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Discrete based constant "power" dummy load (NOT constant current)

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Again, its not constant current dummy load, but constant power/wattage dummy load and adjustable too.

Has anyone ever built, designed or encountered such circuit design ?

Preferred discrete components based, rather than using micro controller, and the sole reason is only for improving skill and understanding in analog realm.

I've been thinking for quite sometime to build it if I can find any schematic, and it will be a nice addition at the bench measurement tools families. Not overly ambitious, maybe under 100 watts, DC based and at  few amps with max voltage something around 12 or 24 volt would be nice.

Not sure, probably my "google-fu" is not good enough, still can not find it at the net.

Really appreciate if you ever designed one or even better made one and of course if you don't mind share it here please.

An LED buck or boost driver will sort of do this. Such drivers are designed to supply a constant current into a load with a constant voltage drop. That makes their power consumption on the input side almost constant, allowing for varying converter efficiencies.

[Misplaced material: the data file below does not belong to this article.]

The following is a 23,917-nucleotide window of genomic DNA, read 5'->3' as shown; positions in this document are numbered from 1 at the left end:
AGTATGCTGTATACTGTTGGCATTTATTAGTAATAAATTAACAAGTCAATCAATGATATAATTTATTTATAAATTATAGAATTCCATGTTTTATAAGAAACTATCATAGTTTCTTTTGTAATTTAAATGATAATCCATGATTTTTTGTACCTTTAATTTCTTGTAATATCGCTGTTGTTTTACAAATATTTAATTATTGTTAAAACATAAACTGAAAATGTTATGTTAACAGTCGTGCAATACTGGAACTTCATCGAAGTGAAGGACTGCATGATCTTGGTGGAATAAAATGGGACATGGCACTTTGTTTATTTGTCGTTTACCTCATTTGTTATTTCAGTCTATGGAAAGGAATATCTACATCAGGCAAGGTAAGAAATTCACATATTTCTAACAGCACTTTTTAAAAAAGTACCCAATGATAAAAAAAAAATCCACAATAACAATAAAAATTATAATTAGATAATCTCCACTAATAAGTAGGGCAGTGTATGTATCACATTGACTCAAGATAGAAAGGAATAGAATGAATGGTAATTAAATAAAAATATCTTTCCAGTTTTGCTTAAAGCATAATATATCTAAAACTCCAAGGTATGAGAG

You need to multiply amps and volts in your load to sense the power you are trying to control.

Analog multipliers are a bit finicky and old-school, however, there are some modern battery power monitoring chips which include one.

Look up the Linear Tech LT2940. The data sheet has a couple of constant power load application circuits.

Maxim do a similar chip, there may be others.

Conrad Hoffman:
IMO, it's a pretty good idea. I know adjustable electronic loads (Google that term in quotes) have been around for a long while, but I don't know if they offer a constant power feature. I wouldn't be surprised if they did. (OK, opened another tab and found http://www.hotektech.com/EPSFK.htm ).


If I'm not mistaken, Elektor did an article that is exactly what are you looking for (search for high power adjustable load). For constant power, instead of using a constant voltage for the reference, it used a voltage derived from the load input to control the current.


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